You will rarely need to know what the Bisaro pig is. It’s a pig, which is more than our party knew at the Portuguese restaurant on Friday night, when we collectively failed to ask the waiter for a translation. None of us had it, nor its accompanying sweet potato mash and pickled baby onion sauce.
The Bisaro is not just a pig. It’s a central and northern Portuguese pig, part-boar, of Celtic origins. The breed was classified by J.F. Macedo Pinto in the nineteenth century as “Bizaro Type 1, or Celtic”. Supposedly, it originated in Gaul. Its labeling could hardly be more mythic, more Asterixian.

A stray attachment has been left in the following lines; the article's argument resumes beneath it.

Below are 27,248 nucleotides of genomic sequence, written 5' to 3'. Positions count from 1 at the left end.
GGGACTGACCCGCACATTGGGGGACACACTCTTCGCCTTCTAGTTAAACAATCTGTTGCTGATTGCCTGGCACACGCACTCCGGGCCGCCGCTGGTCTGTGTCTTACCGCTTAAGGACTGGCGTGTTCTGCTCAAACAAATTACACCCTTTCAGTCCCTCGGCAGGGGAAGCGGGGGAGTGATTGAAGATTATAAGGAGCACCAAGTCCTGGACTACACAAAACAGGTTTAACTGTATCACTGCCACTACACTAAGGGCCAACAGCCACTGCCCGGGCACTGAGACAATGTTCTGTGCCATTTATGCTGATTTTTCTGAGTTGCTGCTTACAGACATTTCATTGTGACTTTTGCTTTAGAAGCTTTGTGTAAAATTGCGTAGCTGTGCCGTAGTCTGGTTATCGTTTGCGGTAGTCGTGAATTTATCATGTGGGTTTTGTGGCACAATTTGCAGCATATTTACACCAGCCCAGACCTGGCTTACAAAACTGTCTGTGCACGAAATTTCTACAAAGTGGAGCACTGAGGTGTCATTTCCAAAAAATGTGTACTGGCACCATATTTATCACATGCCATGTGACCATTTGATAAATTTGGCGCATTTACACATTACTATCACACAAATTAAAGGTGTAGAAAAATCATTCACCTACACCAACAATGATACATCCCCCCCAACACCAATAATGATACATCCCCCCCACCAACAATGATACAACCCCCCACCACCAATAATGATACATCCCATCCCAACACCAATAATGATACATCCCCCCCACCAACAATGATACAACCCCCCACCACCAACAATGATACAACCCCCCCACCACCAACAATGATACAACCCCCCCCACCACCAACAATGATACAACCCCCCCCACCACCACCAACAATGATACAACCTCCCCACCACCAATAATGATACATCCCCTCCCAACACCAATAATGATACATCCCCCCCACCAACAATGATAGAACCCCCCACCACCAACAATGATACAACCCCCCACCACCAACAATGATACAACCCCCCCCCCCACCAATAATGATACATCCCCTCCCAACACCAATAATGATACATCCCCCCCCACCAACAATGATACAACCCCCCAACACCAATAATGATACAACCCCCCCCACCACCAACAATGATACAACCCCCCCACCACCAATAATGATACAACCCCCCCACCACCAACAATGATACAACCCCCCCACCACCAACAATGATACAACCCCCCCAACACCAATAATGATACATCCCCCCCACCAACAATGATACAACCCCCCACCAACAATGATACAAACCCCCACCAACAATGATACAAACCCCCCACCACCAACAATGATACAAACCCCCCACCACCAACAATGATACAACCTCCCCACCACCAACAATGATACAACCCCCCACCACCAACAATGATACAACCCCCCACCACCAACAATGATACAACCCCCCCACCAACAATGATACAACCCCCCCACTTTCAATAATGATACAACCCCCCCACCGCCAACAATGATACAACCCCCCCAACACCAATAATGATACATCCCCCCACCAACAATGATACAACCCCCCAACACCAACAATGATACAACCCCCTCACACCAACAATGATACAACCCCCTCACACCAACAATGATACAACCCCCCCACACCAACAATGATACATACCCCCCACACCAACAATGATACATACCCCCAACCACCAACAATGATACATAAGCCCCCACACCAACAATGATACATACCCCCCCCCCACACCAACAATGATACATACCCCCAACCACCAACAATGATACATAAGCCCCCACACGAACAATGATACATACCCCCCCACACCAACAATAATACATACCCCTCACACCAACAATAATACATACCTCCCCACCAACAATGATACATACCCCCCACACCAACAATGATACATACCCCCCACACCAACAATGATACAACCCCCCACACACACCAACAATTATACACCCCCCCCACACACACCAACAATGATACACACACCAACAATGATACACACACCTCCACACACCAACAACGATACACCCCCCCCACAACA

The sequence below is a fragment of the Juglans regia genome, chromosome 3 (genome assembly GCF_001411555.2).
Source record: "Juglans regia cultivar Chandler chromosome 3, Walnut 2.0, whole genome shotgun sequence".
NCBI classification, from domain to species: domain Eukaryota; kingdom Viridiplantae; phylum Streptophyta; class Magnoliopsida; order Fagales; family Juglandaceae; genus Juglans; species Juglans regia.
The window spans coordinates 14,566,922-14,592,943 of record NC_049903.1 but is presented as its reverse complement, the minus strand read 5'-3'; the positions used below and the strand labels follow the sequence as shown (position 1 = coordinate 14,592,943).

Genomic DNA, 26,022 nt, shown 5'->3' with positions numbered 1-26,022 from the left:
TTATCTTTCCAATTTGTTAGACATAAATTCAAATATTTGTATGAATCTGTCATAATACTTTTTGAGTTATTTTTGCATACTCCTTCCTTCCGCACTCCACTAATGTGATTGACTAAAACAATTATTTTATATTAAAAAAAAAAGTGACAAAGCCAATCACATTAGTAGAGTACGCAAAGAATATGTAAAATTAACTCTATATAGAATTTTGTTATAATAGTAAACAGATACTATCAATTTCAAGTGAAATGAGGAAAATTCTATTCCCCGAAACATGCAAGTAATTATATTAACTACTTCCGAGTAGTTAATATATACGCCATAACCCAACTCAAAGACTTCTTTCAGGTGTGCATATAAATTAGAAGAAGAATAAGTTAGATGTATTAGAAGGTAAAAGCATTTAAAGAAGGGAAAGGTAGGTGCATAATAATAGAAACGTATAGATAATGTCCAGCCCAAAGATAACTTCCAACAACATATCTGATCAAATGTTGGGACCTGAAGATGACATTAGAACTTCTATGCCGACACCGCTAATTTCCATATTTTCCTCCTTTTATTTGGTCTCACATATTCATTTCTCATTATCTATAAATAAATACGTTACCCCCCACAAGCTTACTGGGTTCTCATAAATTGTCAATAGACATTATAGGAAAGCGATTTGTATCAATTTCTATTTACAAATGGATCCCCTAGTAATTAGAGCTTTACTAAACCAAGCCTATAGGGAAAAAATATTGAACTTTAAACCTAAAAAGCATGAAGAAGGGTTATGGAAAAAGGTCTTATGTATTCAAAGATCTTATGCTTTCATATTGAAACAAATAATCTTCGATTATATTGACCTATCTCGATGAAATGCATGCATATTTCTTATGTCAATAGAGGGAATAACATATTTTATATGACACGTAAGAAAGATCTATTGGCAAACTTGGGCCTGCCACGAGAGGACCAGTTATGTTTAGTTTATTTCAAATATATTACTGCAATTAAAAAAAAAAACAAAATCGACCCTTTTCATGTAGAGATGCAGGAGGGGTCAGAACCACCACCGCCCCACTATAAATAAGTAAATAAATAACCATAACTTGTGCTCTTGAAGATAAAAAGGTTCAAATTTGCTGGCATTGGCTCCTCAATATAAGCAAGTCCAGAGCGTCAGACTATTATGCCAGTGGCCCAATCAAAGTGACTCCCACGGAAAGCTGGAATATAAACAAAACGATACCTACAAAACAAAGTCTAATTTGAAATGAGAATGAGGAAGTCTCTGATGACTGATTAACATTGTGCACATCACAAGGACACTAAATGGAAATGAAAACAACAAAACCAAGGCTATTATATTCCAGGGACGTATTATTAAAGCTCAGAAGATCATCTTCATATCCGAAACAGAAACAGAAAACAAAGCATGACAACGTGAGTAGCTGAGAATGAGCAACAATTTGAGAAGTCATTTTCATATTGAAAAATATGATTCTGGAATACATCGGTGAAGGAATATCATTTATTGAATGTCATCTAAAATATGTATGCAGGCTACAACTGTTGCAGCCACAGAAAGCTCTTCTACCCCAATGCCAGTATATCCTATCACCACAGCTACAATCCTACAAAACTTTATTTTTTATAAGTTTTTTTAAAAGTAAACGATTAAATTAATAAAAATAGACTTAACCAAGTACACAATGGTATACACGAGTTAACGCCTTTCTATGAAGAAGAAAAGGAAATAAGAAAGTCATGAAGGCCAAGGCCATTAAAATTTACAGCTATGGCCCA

Bisaro pigs grow to a meter tall at the shoulder, and a meter-and-a-half in length from shoulder to tail. They look like this, approximately. Their iterations, for comparison, were studied for genetic origins in the c. 1999 article, “Genetic characterization and inventory of the Bísaro pig through visible effect genes. Their utilization in the genotypic comparison between populations and in the establishing of a nucleus for in vivo genetic conservation” (PDF). In the article, the pig is regularly referred to as the “ancient Bisaro”.
Since breeds were first systematically categorized in the nineteenth century, it’s rather hard to say just how much the modern version of the breed resembles the pig-boars known to what would have been Asterix’s companions. (Had he, y’know, been real.) As a living, breeding creature, however, odds are it has developed and changed over the intervening centuries quite a bit, if not as much as languages do.